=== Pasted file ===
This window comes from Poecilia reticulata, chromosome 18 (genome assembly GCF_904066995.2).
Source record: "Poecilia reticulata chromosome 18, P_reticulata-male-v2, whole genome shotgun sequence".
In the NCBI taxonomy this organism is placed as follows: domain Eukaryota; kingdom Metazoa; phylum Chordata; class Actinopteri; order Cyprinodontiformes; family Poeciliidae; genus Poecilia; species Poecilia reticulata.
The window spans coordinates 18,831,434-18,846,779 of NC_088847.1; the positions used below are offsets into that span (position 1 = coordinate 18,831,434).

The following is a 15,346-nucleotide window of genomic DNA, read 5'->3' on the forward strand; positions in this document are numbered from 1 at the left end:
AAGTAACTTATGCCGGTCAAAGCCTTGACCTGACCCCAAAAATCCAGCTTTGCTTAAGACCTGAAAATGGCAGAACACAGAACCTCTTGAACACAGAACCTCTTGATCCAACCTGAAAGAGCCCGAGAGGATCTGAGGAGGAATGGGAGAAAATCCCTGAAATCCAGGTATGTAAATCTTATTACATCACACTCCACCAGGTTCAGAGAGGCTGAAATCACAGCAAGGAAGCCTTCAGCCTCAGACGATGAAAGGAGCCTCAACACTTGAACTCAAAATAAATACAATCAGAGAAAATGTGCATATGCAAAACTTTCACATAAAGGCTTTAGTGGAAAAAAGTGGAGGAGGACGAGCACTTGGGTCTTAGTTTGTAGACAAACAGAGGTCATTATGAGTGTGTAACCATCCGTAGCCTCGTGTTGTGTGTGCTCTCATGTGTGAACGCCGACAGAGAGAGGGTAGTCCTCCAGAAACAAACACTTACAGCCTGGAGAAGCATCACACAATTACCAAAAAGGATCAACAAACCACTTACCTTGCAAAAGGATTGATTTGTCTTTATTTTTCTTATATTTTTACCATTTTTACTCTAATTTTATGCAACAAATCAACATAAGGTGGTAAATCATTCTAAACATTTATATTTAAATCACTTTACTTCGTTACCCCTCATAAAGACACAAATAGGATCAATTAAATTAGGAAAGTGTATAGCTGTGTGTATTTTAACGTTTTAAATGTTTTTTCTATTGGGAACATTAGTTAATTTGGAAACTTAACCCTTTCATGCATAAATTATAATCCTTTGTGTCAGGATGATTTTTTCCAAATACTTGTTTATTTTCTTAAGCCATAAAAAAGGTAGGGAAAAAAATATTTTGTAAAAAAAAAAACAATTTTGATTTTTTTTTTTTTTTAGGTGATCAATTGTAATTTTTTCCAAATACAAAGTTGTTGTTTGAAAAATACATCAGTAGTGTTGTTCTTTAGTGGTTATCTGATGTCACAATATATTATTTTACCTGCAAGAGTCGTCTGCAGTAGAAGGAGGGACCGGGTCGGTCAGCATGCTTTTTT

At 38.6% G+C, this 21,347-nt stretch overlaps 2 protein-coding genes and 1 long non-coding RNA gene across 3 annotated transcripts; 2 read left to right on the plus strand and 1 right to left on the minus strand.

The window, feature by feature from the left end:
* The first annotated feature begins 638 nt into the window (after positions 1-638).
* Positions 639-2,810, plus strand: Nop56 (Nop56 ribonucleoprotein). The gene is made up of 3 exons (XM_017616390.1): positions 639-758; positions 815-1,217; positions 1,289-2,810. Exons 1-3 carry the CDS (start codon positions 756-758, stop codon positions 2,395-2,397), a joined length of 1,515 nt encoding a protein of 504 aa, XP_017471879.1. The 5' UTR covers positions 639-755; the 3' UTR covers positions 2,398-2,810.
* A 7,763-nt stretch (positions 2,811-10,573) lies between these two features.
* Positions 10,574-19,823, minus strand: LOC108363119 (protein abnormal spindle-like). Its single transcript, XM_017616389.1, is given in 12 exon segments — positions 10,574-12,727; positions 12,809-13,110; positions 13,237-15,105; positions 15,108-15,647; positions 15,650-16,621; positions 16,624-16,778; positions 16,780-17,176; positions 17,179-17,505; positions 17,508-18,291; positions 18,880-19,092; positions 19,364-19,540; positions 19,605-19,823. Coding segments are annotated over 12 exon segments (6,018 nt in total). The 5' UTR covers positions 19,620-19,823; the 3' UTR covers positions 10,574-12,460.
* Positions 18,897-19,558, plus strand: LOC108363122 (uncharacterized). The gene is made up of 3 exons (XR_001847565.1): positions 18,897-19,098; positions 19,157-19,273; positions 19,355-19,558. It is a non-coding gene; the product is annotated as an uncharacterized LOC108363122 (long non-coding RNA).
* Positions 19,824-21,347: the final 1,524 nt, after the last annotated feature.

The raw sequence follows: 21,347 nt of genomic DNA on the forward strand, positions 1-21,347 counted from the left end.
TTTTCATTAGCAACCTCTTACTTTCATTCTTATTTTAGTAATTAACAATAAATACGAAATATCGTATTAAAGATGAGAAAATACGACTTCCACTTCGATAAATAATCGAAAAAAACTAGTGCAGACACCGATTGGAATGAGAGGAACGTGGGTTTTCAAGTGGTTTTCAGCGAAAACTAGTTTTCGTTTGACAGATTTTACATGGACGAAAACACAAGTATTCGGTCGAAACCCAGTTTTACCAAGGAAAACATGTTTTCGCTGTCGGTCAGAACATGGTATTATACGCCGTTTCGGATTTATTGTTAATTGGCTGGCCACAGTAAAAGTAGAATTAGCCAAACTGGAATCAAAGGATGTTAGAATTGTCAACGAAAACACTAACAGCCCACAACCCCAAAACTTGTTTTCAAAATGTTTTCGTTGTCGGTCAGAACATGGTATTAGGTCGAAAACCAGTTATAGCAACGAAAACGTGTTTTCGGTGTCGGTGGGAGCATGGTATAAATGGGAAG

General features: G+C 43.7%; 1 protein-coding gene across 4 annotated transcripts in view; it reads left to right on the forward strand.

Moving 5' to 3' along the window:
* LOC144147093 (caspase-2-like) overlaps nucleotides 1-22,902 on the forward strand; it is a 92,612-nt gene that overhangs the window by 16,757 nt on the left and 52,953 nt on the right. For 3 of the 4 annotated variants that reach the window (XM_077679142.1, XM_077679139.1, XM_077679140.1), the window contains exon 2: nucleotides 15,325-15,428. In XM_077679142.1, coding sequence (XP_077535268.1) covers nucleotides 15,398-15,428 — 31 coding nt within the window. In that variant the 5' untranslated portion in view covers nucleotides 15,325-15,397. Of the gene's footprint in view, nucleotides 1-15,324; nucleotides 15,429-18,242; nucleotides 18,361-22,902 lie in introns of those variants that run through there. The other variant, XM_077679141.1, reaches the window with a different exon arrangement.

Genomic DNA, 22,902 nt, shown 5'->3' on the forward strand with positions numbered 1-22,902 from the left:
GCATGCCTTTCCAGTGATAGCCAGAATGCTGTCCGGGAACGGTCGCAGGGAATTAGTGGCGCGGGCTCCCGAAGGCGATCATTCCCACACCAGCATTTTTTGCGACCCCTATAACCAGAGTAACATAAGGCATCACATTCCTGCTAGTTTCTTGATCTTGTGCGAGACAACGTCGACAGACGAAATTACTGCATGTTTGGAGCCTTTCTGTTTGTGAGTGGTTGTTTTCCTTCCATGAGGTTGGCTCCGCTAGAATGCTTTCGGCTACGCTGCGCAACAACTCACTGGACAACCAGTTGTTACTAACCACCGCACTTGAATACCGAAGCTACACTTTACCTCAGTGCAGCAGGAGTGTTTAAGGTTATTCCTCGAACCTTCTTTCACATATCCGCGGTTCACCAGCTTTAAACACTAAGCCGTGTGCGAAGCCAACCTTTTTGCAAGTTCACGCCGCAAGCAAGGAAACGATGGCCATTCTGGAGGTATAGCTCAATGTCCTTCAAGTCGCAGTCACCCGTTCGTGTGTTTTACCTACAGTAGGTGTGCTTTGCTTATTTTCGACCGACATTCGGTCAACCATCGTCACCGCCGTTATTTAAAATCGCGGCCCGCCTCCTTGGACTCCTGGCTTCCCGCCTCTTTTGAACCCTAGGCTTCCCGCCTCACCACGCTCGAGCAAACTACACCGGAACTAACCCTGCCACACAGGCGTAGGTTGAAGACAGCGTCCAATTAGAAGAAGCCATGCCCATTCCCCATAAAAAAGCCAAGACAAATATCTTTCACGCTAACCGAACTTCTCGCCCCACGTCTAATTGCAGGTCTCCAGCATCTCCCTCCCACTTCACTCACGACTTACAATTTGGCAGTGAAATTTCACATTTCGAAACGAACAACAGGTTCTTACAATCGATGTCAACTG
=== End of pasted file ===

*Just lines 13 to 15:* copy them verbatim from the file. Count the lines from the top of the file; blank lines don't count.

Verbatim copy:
* Positions 18,897-19,558, plus strand: LOC108363122 (uncharacterized). The gene is made up of 3 exons (XR_001847565.1): positions 18,897-19,098; positions 19,157-19,273; positions 19,355-19,558. It is a non-coding gene; the product is annotated as an uncharacterized LOC108363122 (long non-coding RNA).
* Positions 19,824-21,347: the final 1,524 nt, after the last annotated feature.

The raw sequence follows: 21,347 nt of genomic DNA on the forward strand, positions 1-21,347 counted from the left end.